“I don’t know if there’s anybody on our team that can out-bench-press him,” Robinson said. “He’s in great shape and he gets after the guys when he’s lifting or running with them. He’ll ask, ‘Why are you letting me outwork you? That shouldn’t happen.’ The kids respect that. He brings a different flavor. And that flavor, the kids buy into it.”

Eventually, Texas bought in to the tune of $26 million over five seasons. That contract made Strong the first African-American head coach of any men’s program at Texas. He comes to Texas after four years at Louisville, where he fashioned a 23-3 record the past two seasons.

But until landing the Louisville job in 2010, Strong questioned if his unique credentials (black coach, white wife, interracial daughters, career assistant) would translate to the big office at a Division I program. He spent 27 seasons as an assistant coach, including four separate stints at Florida, before taking over the Cardinals’ program.

“At one time, I thought that I would never get a shot,” Strong said. “But what I did say to myself was, ‘I’m going to continue to do the job I’m doing because, if there’s another African-American that comes along, if I do my job, maybe he’ll get the opportunity that I didn’t get.’ So I was just driven by that.”

High expectations

In January, Texas beckoned. Now, Strong works in an office with a framed quote from Nelson Mandela on his desk and a framed photo of Strong with Muhammad Ali on the wall. The boxing legend, a Louisville native, befriended Strong at his former job.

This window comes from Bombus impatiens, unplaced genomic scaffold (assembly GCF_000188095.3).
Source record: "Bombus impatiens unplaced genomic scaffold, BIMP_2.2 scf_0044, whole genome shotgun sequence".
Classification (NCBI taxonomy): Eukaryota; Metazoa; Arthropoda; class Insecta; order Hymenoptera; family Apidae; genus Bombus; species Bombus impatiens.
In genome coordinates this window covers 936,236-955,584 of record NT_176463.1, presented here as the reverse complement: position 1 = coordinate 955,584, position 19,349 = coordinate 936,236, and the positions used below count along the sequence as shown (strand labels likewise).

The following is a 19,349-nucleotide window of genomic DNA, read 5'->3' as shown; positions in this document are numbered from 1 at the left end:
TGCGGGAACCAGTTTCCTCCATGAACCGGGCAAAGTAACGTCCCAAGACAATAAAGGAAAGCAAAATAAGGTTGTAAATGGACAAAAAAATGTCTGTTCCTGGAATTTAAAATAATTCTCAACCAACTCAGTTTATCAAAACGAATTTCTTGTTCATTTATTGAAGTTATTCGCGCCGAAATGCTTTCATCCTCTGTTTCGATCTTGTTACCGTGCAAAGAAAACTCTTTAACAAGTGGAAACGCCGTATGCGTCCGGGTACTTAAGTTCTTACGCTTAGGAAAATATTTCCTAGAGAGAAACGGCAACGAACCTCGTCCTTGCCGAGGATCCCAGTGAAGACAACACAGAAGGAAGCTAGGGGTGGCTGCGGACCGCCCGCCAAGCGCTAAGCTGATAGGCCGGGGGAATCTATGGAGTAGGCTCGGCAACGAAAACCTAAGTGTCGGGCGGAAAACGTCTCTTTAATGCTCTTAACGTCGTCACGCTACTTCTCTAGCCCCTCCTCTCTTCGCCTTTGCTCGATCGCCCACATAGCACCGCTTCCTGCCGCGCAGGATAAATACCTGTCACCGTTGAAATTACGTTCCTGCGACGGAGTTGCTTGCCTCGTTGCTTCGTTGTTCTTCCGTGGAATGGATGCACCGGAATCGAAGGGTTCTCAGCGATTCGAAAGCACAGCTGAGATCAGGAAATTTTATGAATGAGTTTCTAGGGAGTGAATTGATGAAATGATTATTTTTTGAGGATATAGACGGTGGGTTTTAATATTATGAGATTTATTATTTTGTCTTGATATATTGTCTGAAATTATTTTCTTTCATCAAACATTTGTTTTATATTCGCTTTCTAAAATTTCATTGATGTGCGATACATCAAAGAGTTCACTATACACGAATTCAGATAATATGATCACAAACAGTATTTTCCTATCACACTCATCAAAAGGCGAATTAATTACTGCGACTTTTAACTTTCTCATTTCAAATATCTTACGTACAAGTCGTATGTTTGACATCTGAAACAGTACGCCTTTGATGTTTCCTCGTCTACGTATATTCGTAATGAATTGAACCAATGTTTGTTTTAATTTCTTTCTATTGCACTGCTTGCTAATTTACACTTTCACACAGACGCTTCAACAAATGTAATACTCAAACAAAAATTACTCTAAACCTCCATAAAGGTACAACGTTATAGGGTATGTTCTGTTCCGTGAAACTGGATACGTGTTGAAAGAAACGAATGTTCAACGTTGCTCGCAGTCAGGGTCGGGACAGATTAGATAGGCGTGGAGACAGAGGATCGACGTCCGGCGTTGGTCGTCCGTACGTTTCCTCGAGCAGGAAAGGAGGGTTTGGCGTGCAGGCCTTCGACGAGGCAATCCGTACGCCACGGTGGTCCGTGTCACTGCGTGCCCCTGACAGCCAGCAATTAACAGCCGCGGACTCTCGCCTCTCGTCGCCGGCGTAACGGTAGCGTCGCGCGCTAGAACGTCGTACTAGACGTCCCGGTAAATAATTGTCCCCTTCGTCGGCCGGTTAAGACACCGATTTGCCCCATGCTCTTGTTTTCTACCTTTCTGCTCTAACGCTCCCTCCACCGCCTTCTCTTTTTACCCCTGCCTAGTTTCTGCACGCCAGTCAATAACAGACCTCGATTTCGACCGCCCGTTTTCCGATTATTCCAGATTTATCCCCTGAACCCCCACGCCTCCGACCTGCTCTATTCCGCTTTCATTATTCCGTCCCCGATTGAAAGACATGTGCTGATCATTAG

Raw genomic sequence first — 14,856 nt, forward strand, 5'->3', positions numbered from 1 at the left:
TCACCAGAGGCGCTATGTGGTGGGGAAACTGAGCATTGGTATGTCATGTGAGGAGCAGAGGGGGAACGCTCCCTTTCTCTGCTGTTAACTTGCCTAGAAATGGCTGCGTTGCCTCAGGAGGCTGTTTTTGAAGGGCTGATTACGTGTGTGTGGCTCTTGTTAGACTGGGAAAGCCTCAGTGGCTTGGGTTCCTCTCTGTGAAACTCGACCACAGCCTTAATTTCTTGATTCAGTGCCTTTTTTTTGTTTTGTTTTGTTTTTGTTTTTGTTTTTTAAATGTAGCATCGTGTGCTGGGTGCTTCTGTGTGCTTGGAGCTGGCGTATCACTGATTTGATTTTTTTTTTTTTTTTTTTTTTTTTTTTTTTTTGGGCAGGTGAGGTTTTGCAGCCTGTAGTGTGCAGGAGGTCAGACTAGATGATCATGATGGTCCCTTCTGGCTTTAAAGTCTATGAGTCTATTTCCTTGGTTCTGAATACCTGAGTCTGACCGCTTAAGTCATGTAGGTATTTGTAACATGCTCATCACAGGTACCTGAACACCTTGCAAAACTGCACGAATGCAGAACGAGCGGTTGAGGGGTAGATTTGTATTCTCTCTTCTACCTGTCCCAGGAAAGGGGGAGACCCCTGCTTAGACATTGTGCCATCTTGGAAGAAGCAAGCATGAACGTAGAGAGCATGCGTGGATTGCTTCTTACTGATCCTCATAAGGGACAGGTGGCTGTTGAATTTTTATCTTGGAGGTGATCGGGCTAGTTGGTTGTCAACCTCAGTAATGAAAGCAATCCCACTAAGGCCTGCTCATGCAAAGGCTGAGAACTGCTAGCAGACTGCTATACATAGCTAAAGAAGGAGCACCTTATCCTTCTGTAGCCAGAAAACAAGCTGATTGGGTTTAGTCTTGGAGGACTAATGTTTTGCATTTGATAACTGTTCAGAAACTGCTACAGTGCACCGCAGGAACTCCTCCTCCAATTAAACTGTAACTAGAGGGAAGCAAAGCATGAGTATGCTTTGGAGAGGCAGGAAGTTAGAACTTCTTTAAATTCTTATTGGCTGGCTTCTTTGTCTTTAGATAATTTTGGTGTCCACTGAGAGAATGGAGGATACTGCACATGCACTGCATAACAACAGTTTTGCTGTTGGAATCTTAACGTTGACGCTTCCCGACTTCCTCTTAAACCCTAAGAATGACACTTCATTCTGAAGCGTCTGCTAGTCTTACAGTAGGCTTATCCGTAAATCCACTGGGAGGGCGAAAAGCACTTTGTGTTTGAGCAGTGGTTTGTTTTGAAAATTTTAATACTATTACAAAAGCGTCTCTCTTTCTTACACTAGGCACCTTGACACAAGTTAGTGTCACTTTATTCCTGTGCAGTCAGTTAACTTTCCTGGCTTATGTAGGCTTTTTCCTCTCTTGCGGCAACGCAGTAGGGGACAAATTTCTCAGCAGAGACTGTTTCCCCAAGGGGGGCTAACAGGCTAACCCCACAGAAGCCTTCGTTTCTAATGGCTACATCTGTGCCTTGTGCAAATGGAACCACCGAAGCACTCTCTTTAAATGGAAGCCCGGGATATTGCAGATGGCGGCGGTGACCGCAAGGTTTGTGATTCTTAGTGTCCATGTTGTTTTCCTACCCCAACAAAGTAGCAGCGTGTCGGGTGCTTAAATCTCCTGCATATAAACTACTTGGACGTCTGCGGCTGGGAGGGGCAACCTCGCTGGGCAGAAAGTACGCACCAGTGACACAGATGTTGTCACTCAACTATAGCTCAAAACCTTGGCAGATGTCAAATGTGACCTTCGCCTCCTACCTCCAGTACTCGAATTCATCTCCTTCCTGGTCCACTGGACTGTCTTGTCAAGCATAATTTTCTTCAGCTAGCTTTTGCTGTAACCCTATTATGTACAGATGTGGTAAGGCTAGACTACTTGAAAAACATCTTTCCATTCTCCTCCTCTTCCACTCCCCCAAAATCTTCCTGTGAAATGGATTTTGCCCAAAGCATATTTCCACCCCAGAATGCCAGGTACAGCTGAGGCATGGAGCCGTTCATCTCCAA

A long list of former bosses with stellar credentials vouch for Strong, who played at Central Arkansas and made stops at Texas A&M (1985), Southern Illinois (1986-87), Ole Miss (1990), Notre Dame (1995-98) and South Carolina (1999-2002) in addition to his seasons on staffs at Florida.

Strong counts Lou Holtz, Steve Spurrier and Urban Meyer among his primary mentors. Holtz said Strong is a rare commodity because he can relate to the modern athlete but “would have fit in just fine” if he had worked for Ohio State’s Woody Hayes in the 1960s.

Gil Brandt, former Dallas Cowboys’ vice president of player personnel (1960-88) and an analyst for, has known Strong for three decades. He described him as “a no-nonsense guy who knows where he wants to go and knows how to get there. But he’s pretty reserved. He’s a guy from Arkansas.”

Reminded that Jerry Jones, the Cowboys’ flamboyant owner, also is a guy from Arkansas, Brandt smiled.

“That means there’s exceptions,” Brandt said.

For much of his career, Strong — the ever-patient assistant who won two national championships as a Florida defensive coordinator (2006, 2008) — has been the exception. When high-profile jobs opened, he was the notable name who never landed the big promotion.

But as the head coach at Texas, he now oversees the football program at the school with the nation’s largest athletics budget. Earlier this week, Strong reflected on memories from his introductory news conference and acknowledged the internal buzz is building for Saturday’s debut.

“There was so much press when I walked in that door, my daughter Hailee hit me and said, ‘Oh my God, Dad, look at all these cameras,’” Strong said. “That’s what it’s all about. To finally get to this time, to run out on that field … I never thought this week would come. It is a lot of emotion and I’m really excited about the game this weekend.”